I grew up on a steady diet of Western romances – the scrub of Texas, the mountains of Montana, the wilds of Utah, New Mexico, Arizona, Colorado, the Dakotas, even Oregon once or twice. It seemed in the romance world of my youth, you could be one of a few things – a cowboy in the West, a business man in the East, or a British/Greek/Australian tycoon… Or a woman who loved one of the above, of course. That’s kind of limited, I suppose, considering the vast, worldwide community of people who love romance. I’m glad things are changing to better reflect us readers.
As a writer, I gravitate towards nature, so I guess Westerns should come naturally to me. In fact, I did write a book set in the beautiful “mountains of Montana” this year, Charity. But the problem is, I’m Canadian. I love the nature right here, too. And we have lots and lots of it to praise. It’s not better; it’s just home. And I would love to see it used more often as a backdrop to passion.
In Canada, we can use six months worth of snow as an excuse to stay in and snuggle. We have the Northern Lights under which to fall in love. Vast skies and open places, rivers and oceans, and rugged coasts. Deep forests and quiet fields. As someone who has traveled a bit around the country, and grew up near the sea in the woods, and loves winter – all of these things inspire me. And all of these things scream “Romance!” to me.
So, is “the Northern romance” Canada’s version of “the Western”? If so, it hasn’t really caught on, though we see more “Western romances set in Canada’s West” than we did before. One reviewer of my Northern romance, Strings Attached, asked, “Who knew Canada’s North could be so romantic?” Well, I guess I did.
Margaret Atwood claimed that authentic Canadian stories are marked with the quest for survival. Well, where better to set a tale of survival than in the North? And, for me, survival is tied with love and partnership – two against the odds makes for compelling romance.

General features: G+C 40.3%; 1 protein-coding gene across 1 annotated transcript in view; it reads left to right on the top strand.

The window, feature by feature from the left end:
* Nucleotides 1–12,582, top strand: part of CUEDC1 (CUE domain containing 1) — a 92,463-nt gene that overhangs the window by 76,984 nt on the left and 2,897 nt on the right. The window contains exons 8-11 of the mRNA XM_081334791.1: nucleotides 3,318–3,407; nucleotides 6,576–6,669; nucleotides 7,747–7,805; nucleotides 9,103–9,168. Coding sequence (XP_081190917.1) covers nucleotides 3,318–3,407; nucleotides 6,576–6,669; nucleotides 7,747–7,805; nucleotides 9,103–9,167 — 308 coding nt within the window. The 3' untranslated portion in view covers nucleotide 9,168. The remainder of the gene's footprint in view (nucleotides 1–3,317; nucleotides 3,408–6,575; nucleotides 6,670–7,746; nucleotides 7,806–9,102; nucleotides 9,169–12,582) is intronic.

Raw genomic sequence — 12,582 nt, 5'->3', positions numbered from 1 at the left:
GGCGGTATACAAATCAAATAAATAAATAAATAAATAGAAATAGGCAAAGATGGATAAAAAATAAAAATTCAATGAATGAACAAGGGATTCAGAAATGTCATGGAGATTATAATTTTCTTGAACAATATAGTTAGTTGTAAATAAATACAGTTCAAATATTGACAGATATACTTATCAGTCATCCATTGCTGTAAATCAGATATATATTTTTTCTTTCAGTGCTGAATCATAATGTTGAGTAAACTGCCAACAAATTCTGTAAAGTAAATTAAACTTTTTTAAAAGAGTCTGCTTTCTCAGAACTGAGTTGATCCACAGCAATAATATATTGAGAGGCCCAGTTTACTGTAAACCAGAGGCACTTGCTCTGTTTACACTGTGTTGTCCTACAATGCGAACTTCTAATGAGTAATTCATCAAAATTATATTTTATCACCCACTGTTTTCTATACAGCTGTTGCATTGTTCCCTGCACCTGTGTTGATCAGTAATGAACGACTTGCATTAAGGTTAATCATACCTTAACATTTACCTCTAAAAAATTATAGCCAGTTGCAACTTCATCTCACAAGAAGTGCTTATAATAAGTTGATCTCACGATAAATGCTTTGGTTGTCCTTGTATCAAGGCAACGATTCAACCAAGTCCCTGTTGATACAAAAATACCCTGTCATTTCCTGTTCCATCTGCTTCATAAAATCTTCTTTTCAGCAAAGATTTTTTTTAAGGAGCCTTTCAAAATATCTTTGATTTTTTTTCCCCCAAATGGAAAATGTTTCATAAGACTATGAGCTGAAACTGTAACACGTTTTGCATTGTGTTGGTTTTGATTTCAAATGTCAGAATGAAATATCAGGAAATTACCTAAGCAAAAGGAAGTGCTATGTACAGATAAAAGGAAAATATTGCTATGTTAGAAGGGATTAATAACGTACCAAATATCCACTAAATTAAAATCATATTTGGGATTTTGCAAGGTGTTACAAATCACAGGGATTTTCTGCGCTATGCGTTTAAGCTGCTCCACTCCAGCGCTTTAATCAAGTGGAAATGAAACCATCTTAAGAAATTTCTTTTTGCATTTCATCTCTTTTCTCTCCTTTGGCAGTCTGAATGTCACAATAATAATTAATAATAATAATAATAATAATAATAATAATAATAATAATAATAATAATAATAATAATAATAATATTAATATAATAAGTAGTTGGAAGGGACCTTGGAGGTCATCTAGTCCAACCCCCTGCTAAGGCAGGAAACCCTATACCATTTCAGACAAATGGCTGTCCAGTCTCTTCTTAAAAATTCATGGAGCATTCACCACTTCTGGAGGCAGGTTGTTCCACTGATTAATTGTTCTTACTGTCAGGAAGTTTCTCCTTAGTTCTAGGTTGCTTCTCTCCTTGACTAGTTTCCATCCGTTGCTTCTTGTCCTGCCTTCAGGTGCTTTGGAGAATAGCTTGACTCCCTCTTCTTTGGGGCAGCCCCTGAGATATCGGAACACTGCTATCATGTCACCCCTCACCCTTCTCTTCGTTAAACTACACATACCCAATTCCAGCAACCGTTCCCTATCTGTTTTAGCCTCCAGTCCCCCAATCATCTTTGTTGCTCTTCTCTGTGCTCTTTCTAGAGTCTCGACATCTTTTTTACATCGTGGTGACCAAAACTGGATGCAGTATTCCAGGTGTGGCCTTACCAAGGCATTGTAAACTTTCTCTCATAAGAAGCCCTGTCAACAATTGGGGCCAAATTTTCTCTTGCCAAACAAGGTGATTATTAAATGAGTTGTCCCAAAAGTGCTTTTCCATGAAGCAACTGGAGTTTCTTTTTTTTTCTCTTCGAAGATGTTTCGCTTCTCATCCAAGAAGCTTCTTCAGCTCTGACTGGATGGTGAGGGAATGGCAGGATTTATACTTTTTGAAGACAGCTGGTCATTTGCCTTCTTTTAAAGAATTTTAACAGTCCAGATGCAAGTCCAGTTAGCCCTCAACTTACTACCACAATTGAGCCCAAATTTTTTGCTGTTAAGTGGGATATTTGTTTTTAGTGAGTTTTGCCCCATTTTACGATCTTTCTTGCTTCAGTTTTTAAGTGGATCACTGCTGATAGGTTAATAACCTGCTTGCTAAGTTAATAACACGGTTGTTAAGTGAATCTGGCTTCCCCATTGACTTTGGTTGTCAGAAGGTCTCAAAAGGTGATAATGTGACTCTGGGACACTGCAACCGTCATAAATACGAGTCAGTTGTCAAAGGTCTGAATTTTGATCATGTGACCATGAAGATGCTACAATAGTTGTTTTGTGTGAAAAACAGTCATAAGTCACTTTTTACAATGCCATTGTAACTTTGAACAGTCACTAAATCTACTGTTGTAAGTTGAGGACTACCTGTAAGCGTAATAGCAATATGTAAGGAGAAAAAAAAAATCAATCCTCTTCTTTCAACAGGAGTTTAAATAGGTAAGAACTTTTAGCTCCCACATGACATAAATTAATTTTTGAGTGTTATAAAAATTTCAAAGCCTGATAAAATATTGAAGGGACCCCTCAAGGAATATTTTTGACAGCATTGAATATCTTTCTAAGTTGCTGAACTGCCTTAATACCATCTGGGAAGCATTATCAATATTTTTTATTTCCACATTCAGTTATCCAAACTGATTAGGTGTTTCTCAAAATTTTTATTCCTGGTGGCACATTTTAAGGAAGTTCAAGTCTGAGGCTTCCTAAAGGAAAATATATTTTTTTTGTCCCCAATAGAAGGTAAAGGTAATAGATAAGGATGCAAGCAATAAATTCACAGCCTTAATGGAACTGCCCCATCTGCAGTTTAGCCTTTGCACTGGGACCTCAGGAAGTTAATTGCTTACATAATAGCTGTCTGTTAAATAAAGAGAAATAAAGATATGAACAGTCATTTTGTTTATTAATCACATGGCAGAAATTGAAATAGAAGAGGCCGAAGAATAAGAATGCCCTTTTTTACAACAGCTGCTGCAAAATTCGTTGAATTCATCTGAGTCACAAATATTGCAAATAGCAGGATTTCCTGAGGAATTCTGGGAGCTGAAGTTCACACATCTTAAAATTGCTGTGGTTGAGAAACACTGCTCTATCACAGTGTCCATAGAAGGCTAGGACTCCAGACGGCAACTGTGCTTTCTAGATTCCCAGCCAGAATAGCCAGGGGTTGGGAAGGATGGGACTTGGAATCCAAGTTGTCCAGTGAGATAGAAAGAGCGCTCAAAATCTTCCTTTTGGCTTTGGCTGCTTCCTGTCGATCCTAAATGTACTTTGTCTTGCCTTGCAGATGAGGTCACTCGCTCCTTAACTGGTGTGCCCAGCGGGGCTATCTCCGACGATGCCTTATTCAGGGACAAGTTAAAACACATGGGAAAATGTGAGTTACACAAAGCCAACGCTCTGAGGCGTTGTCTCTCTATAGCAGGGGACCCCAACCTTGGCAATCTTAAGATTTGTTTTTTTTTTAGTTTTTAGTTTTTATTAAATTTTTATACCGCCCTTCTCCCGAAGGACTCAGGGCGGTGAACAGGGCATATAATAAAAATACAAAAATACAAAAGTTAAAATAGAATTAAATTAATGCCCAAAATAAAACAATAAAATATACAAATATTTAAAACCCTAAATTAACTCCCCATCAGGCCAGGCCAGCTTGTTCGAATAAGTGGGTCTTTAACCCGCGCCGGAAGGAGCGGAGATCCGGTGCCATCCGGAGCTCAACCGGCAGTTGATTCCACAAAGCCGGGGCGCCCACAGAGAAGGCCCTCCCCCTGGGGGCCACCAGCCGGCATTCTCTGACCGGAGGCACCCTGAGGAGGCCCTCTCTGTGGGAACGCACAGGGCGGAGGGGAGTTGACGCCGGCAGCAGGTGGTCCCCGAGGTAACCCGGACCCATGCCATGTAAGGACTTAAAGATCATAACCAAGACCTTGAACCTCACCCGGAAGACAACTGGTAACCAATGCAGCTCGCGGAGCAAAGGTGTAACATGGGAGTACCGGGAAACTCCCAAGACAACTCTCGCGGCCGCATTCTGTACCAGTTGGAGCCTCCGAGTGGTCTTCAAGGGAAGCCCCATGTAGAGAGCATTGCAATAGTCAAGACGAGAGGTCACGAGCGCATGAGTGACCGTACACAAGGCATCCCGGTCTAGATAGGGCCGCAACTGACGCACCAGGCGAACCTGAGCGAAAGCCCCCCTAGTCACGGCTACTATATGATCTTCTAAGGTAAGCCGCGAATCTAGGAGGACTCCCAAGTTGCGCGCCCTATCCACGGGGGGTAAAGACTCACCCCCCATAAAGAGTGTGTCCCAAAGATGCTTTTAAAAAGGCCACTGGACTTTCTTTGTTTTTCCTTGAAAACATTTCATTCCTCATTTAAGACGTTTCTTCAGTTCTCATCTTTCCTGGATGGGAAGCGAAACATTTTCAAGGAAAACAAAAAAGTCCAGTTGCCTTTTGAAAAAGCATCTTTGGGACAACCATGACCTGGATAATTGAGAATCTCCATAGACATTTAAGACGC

Strings Attached is set in northern Manitoba, on a ranch in the dead of winter under those Northern Lights. When my couple, Theo and Josie, embrace under the ribbons of gold and green dancing across the sky, it’s a natural call to happily ever after. The isolation (or, as I prefer, solitude), the cold outside fought off by warm fires, the partnered struggle against the elements – seems like all the ingredients for love, to me.
Though, I admit those novels from my youth must have had a strong affect on me. After all, the hero of Strings Attached is an Australian, and the heroine is a woman who loves him. She also happens to be a Canadian bison rancher, though, so I guess that’s my twist.
Winter well, friends, and all the best for the holidays. – AH
Anne Holly is a Canadian writer of romance and erotic-romance, as well as a mother and teacher. She has been published by Wild Horse Press, Decadent Publishing and Rebel Ink Press, and in 2012 by Pink Petal Books. Anne’s work is characterized by its unusual heroes, sweet/spicy balance, witty dialogue, responsible citizenship, and its positive, optimistic nature. She has found a particular niche in holiday romance. You may visit Anne at her blog or website, or find her on GoodReads, Facebook and Twitter (@anneholly2010). Sign up for her newsletter here. Email her at firstname.lastname@example.org.
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